The Scotsman, Scotland On Sunday & Edinburgh Evening News

Quick Site Search
 
The Steamie
Scottish Politics Blog

How the SNP beat Labour, part 2159

Further explanation on how the SNP ended up trouncing Labour in May’s Scottish election campaign have been revealed.

Detailed papers were released last week showing exactly how all the parties spent their money during the run-up to the 5 May poll, when Alex Salmond’s party stormed to a majority victory over Iain Gray’s Labour. They show massive disparities in the way the two leading parties chose to focus their appeal to voters.

Labour’s disastrous campaign spent two-thirds of all its money - amounting to more than half-a-million pounds- on mostly unwanted flyers and letters posted through people’s doors.

As campaigners admitted at the time, such leaflets have a longevity of around five seconds - the time it takes for households to pick them up from the doormat and put them in the bin.

Labour spent far more on such "unsolicited material" than the SNP, even though, overall, the Nationalists out-spent their rival by £1.1m to £816,000 in the run-up to election day.

And while such material also made up the largest chunk of the SNP’s spending, the detailed figures on election spending show it focused far more cash on other key areas.

More than £200,000 was spent on "market research or canvassing", as the SNP painstakingly researched exactly what it was that voters were thinking and how they intended to vote prior to May.

The spending also allowed SNP campaign chiefs to identify and track their expected vote in the weeks before polling day, which matched exactly with what the SNP was expecting.

Many such supporters were called up in the days before polling and on polling day itself to remind them to back the SNP.

By contrast, Labour spent £32,623 on market research and canvassing, more than £70,000 less than it did in 2007.

Labour sources said last night that "the figures speak for themselves". Campaigners say the massive disparity was caused because the campaign only got proper funding around two weeks before the polls opened. This is blamed on the fact that the party was reliant for a large part of its funding from the UK movement.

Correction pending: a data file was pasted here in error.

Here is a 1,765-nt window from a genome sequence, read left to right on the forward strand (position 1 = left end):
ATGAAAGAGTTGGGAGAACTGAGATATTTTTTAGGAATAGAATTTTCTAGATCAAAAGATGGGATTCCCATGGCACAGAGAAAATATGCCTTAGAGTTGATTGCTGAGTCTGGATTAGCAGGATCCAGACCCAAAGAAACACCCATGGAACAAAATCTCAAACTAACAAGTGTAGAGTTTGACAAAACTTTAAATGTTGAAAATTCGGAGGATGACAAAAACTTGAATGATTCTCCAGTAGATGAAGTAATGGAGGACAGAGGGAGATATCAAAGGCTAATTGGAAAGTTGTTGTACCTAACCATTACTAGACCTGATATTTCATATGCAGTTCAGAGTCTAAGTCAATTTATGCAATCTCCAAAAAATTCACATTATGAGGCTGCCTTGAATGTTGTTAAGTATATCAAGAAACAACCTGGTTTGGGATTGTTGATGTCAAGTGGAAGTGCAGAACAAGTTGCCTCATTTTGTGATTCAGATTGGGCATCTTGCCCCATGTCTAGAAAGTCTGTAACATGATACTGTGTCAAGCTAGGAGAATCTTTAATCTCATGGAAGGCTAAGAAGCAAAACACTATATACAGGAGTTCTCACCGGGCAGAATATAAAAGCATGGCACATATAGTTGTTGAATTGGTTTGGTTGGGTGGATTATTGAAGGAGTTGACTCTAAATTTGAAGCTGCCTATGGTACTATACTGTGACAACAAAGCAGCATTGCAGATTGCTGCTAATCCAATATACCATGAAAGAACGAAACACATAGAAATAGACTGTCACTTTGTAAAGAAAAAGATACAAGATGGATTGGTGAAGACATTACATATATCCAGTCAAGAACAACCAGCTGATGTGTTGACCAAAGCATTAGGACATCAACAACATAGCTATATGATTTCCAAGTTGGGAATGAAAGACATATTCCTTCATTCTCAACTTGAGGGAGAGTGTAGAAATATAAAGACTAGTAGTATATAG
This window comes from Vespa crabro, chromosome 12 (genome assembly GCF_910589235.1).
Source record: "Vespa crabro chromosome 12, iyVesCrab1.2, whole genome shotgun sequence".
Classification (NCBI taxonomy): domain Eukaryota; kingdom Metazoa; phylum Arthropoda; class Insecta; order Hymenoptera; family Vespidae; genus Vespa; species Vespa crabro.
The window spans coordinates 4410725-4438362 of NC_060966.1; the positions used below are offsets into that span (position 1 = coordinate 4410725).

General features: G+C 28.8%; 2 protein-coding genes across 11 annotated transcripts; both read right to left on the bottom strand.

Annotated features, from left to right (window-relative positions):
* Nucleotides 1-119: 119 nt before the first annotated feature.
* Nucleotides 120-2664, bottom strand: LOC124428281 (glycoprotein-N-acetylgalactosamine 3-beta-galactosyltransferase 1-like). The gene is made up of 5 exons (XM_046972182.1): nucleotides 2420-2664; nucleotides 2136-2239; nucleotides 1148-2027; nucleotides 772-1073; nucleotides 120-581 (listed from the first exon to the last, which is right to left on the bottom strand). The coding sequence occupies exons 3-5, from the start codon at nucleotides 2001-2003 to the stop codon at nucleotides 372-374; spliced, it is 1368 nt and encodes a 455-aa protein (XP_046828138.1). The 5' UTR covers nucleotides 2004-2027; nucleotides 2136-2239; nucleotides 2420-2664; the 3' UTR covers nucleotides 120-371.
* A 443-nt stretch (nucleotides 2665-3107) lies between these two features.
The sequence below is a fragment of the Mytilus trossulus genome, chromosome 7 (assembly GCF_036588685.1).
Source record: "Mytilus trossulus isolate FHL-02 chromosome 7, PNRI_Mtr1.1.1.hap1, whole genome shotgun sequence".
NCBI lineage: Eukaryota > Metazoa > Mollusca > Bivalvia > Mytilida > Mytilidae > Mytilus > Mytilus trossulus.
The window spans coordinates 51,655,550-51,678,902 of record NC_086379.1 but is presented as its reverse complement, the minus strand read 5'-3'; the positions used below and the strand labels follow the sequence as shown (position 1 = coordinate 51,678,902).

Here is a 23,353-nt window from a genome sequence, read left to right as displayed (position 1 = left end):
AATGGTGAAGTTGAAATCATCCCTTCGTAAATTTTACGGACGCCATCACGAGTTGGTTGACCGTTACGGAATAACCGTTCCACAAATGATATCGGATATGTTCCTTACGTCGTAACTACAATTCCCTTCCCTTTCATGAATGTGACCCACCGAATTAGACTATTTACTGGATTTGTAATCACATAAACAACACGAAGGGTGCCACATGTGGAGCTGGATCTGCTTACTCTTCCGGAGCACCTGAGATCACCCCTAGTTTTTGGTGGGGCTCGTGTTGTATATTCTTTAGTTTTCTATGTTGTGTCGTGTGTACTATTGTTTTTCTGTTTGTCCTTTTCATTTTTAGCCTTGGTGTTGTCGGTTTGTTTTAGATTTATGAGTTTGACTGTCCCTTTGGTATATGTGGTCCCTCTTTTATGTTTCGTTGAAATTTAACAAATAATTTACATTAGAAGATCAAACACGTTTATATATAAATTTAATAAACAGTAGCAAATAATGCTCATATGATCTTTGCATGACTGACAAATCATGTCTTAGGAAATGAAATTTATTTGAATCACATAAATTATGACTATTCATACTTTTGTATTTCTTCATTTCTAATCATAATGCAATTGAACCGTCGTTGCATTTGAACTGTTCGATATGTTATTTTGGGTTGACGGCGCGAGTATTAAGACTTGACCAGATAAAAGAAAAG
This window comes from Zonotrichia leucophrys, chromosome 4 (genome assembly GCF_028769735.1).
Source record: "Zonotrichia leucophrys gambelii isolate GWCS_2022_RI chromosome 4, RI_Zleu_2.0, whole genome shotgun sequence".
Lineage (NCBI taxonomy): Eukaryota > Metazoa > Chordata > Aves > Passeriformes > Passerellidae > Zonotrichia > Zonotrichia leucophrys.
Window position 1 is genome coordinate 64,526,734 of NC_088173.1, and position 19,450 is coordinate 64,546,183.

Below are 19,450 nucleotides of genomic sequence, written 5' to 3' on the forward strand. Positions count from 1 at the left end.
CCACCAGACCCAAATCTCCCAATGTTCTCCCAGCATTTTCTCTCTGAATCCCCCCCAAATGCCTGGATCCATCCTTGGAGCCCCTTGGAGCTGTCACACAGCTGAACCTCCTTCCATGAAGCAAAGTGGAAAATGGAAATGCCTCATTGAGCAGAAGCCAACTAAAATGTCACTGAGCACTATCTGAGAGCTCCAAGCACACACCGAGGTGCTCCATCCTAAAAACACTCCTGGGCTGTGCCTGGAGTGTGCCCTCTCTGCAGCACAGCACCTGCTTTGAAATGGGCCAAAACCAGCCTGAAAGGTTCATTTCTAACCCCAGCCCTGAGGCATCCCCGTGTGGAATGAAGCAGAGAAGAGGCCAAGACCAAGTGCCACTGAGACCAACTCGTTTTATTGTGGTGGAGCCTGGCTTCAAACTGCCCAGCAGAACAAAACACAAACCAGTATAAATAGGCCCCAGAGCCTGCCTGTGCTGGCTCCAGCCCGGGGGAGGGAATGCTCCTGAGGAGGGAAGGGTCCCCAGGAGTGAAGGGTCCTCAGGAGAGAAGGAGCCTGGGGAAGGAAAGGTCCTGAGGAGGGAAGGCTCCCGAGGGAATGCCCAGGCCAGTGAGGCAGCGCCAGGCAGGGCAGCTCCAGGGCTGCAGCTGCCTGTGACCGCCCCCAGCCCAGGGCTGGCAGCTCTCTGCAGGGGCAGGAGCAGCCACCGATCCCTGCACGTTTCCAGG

It was therefore left with little option but to throw cash at leaflets in the hope they would hit home.

However, SNP campaigners believe this may have been counter-productive, as voters got angered by the amount of Labour mail-shots cluttering up their doormat.

A key part of Labour’s internal review, instigated over the summer, has been to recommend that Scottish Labour take full control of its finances away from the UK party, so that in future it can spend money at an earlier stage in the campaign.

A source said: "You have to invest early in the long campaign. The SNP was in a strong position because they had money up front. For us, it was the other way round."

The SNP’s early spending also allowed them to buy up key advertising billboards across the country well in advance of the campaign. The SNP was thus able to outspend Labour by £294,600 to £115,900 on advertising - another crucial advantage.e The detailed figures on campaign spending - which include individual receipts lodged by all the parties involved in the campaign - show further disparities in the way the two parties spent their money.

The SNP spent £18,000 hiring a helicopter for Alex Salmond to use during the campaign. On the day before polling, it enabled him to visit a series of Labour-held seats which the party had been able to identify as being vulnerable. All but one then fell to the SNP.

The Nationalists also lavished tens of thousands of pounds to produce a video of Edinburgh alternative rock band Jakil performing the campaign’s theme tune "Let’s Work Together". The band were paid £3,172, according to receipts, while the film company producing the video were paid £76,374. EMI, which holds the rights for the song, were paid a further £11,750.

Prior to the campaign, the party spent £4,840 on a series of photographs of the party’s six strong cabinet. Meanwhile, the party’s glitzy manifesto launch at the Royal Scottish Academy of Music and Dance cost it well over £10,000.

Labour’s receipts, by contrast, show it spent less than £2,000 on its own manifesto launch, held at Clydebank College in a seat it subsequently lost.

Other receipts published by all the parties last week show it cost the Scottish Conservatives £10,381 to bring Prime Minister David Cameron up for two visits to the campaign.

The sum was the share they had to pay for Cameron’s helicopter flight from RAF Northolt to Glasgow and Inverness.

A Labour spokesman said last night: "A lot of Labour’s campaign was carried out by activists going out and delivering our message to people on their doorstep. There was also a lot of micro targeting of key messages to groups of the electorate."

An SNP spokesperson said: "It looks like a large part of Labours campaign spending was simply thrown in the bin. The SNP listened to the people of Scotland, their concerns and ambitions and spoke to them directly about our record in government, our team for Scotland and our vision for the future and we will continue to do so."

Posted by Eddie Barnes




Join The Steamie on Facebook Follow on Twitter
Scotsman.com Politics Steamie RSS Feeds
Recent Twitter Posts